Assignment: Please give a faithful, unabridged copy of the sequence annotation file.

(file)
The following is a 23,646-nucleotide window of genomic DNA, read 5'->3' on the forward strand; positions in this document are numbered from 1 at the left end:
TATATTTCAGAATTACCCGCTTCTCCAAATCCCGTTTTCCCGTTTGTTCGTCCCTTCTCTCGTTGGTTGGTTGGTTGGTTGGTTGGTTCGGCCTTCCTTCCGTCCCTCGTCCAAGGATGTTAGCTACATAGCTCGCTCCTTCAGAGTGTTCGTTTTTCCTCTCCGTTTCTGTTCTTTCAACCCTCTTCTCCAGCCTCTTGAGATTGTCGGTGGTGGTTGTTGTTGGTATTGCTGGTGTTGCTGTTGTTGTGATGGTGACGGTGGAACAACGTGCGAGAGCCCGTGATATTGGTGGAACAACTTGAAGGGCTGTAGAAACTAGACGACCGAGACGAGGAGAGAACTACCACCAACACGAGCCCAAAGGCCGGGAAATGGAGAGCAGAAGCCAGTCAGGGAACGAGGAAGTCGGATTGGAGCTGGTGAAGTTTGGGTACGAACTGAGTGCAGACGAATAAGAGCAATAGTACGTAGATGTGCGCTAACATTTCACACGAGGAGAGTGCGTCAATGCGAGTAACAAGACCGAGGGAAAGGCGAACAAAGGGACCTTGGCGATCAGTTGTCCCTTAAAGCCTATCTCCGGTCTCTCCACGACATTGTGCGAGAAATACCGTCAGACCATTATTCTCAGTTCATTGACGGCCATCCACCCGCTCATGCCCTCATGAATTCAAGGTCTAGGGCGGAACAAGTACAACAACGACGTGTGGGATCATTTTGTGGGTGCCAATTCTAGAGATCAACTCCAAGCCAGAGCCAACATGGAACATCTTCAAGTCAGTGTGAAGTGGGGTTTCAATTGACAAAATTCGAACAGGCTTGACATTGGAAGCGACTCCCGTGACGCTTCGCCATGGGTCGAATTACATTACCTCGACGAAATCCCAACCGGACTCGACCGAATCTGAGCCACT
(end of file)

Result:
The following is a 23,646-nucleotide window of genomic DNA, read 5'->3' on the forward strand; positions in this document are numbered from 1 at the left end:
TATATTTCAGAATTACCCGCTTCTCCAAATCCCGTTTTCCCGTTTGTTCGTCCCTTCTCTCGTTGGTTGGTTGGTTGGTTGGTTGGTTCGGCCTTCCTTCCGTCCCTCGTCCAAGGATGTTAGCTACATAGCTCGCTCCTTCAGAGTGTTCGTTTTTCCTCTCCGTTTCTGTTCTTTCAACCCTCTTCTCCAGCCTCTTGAGATTGTCGGTGGTGGTTGTTGTTGGTATTGCTGGTGTTGCTGTTGTTGTGATGGTGACGGTGGAACAACGTGCGAGAGCCCGTGATATTGGTGGAACAACTTGAAGGGCTGTAGAAACTAGACGACCGAGACGAGGAGAGAACTACCACCAACACGAGCCCAAAGGCCGGGAAATGGAGAGCAGAAGCCAGTCAGGGAACGAGGAAGTCGGATTGGAGCTGGTGAAGTTTGGGTACGAACTGAGTGCAGACGAATAAGAGCAATAGTACGTAGATGTGCGCTAACATTTCACACGAGGAGAGTGCGTCAATGCGAGTAACAAGACCGAGGGAAAGGCGAACAAAGGGACCTTGGCGATCAGTTGTCCCTTAAAGCCTATCTCCGGTCTCTCCACGACATTGTGCGAGAAATACCGTCAGACCATTATTCTCAGTTCATTGACGGCCATCCACCCGCTCATGCCCTCATGAATTCAAGGTCTAGGGCGGAACAAGTACAACAACGACGTGTGGGATCATTTTGTGGGTGCCAATTCTAGAGATCAACTCCAAGCCAGAGCCAACATGGAACATCTTCAAGTCAGTGTGAAGTGGGGTTTCAATTGACAAAATTCGAACAGGCTTGACATTGGAAGCGACTCCCGTGACGCTTCGCCATGGGTCGAATTACATTACCTCGACGAAATCCCAACCGGACTCGACCGAATCTGAGCCACT